This month's E-Myth newsletter talks about the importance of having procedural manuals for your business. I know I am guilty of being without a written process for my business, but I keep telling myself that as a sole proprietor, it isn't that important.
The reality is that until I have written process instructions I won't be able to grow my business. Oh well, that's not true. But it would be a whole lot easier if it was in writing.
Have you ever worked for someone who had all their knowledge in their head? They couldn't ever take a day off without worrying. Right? If all of the procedures and policies are just in your head – how can you clearly communicate to a new employee what the process is without being there, available, every minute of every day?
Not only that, but what if you start to have employees and one asks you about sick leave and on that particular day you say one thing and three months later another employee asks you the same question and you innocently give a different answer?
Having the policies in writing not only makes it easier for you to bring on new staff members, it also protects you from possible human resource issues down the line.
So how do you get started?
E-Myth has an article about developing an operational manual which will help you think through the different aspects of your business that need to be documented. But you still have to get all of your knowledge (and that of the other key members of your team) from their brain to the paper.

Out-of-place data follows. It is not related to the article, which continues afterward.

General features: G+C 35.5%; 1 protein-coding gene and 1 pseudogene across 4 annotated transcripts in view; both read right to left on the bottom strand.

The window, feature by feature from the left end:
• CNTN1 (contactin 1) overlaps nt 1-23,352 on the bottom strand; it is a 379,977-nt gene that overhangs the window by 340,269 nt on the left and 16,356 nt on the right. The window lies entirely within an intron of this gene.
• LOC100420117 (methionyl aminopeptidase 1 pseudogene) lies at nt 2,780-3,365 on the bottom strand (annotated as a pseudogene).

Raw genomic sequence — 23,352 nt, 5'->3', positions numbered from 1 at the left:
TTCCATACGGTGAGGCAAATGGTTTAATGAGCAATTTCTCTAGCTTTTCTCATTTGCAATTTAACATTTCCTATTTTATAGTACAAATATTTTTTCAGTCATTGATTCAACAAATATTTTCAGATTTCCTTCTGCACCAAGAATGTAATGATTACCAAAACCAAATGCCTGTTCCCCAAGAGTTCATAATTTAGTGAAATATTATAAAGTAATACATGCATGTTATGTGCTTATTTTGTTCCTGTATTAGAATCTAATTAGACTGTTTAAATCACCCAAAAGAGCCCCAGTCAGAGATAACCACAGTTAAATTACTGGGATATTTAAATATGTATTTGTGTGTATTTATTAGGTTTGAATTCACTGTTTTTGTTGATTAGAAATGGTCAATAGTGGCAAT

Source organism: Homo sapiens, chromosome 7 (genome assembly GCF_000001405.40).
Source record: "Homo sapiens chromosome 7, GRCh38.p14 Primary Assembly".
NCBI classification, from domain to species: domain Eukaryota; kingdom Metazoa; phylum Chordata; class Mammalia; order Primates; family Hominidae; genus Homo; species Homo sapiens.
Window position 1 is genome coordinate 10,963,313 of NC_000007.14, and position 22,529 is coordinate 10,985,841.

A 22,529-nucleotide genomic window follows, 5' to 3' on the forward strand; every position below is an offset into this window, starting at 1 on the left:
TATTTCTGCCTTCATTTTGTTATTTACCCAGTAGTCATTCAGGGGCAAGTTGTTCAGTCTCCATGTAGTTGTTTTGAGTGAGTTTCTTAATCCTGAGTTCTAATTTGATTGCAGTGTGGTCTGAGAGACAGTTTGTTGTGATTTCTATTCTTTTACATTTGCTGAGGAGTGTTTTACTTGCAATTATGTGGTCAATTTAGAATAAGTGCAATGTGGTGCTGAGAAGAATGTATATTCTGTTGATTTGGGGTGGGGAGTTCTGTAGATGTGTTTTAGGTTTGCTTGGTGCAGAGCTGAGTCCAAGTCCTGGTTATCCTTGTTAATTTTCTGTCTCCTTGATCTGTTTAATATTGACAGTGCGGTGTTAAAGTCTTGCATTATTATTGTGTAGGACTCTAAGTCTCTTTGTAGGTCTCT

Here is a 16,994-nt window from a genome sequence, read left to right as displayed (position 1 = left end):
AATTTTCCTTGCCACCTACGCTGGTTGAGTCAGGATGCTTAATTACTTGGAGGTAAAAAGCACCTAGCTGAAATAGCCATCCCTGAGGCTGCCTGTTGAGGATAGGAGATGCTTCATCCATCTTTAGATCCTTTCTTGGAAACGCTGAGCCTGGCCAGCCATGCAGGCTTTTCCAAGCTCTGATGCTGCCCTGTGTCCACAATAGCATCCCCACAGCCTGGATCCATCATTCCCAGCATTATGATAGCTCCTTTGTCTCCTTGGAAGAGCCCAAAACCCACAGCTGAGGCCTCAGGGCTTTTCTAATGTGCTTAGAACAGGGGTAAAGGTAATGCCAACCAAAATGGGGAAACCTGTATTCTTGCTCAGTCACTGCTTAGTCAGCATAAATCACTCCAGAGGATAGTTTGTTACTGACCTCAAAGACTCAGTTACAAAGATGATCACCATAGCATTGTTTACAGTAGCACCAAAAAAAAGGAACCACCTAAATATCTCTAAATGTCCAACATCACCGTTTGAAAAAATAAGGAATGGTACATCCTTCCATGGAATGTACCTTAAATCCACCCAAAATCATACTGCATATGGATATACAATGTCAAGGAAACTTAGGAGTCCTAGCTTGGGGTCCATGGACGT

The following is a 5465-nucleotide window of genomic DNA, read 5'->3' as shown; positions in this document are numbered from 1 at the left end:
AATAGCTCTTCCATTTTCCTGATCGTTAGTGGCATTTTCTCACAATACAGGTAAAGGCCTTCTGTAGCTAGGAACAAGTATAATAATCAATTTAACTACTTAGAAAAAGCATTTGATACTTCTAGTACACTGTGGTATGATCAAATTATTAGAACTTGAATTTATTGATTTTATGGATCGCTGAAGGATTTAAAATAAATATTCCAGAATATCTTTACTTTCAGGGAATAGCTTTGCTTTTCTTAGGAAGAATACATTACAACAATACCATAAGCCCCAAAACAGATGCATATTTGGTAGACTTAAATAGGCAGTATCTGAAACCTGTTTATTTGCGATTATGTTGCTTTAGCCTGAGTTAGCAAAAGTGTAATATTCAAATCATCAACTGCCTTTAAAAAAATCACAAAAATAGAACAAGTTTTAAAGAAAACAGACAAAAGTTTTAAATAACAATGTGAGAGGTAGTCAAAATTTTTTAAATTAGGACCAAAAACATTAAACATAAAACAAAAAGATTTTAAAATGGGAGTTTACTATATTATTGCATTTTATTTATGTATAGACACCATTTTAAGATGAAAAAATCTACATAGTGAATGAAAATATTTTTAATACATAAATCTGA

Well, the easy answer is hire a writer, (Pick me, pick me) but you can also work through the process on your own. The benefit of hiring a writer is they can focus on the manual writing project while you continue to operate your business – that's what E -Myth would call working ON your business, not IN the details of your business.
If you decide to write the manual yourself – start with a focused topic for the manual. One manual for everything will be cumbersome and take forever to complete. Look at your business and decide what needs to be documented first:
Human Resource policies (i.e. sick time, vacation time, over time, sexual harassment, bonus programs, promotion opportunities, open door policy, etc.)
Company Vision (i.e. your mission statement, your unique value in the market place, your customer service approach, etc.)
Operational (i.e. the nuts and bolts of day-to-day operation, how to handlecustomers, what to do each day, each week, each month)
Financial (i.e. the process for closing out the books at the end of the day, week, month, quarter, year, invoicing, reconciliation, cost of goods analysis, etc.)
Each one will require the assistance of the people within your organization that are impacted.
The last manual I worked on was for a clothing retailer and we focused on the Human Resource issues within this multi-unit business. I worked with HR initially but then we brought in a representative of the finance, marketing and operational departments for their feedback. The end result? A manual that was clear and concise – spelled out the important details and was a usable resource for the field managers and individual store managers and associates.
It is a commitment of time, resources and energy – but the end result is a valuable tool that will enable you to grow and prosper.
What do you think? Do you currently operate with a staff and nothing in writing? How's that working for you?
Have you taken the time to put your policies and procedures in writing? Did it make a difference? How?
Deborah Chaddock Brown